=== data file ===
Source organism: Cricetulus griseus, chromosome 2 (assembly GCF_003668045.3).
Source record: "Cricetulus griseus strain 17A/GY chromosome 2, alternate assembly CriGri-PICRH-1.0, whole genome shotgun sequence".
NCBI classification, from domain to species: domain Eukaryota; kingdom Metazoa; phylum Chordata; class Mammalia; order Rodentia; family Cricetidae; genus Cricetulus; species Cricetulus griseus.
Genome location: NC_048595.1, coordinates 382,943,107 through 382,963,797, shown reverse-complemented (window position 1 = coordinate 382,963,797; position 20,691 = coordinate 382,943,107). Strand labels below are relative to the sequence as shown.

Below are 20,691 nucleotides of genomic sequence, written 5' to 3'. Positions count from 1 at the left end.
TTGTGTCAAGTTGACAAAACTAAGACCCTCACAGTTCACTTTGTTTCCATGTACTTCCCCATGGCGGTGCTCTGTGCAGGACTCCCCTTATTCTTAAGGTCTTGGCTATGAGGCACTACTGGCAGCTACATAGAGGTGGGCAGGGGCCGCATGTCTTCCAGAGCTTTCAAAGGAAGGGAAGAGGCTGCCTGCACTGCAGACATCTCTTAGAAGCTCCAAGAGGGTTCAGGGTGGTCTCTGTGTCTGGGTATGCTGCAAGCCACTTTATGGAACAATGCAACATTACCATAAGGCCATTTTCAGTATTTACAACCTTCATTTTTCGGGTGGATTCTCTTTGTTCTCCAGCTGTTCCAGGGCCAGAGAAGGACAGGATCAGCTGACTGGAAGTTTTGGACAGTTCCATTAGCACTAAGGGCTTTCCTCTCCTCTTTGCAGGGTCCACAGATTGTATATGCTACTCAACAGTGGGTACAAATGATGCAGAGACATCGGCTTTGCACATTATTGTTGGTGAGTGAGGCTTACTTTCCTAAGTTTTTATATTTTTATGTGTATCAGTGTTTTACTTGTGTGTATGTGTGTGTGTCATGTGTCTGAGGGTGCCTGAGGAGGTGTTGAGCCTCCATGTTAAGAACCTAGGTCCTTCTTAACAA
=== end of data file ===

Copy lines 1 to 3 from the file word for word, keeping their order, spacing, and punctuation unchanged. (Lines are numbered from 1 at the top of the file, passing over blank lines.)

Source organism: Cricetulus griseus, chromosome 2 (assembly GCF_003668045.3).
Source record: "Cricetulus griseus strain 17A/GY chromosome 2, alternate assembly CriGri-PICRH-1.0, whole genome shotgun sequence".
NCBI classification, from domain to species: domain Eukaryota; kingdom Metazoa; phylum Chordata; class Mammalia; order Rodentia; family Cricetidae; genus Cricetulus; species Cricetulus griseus.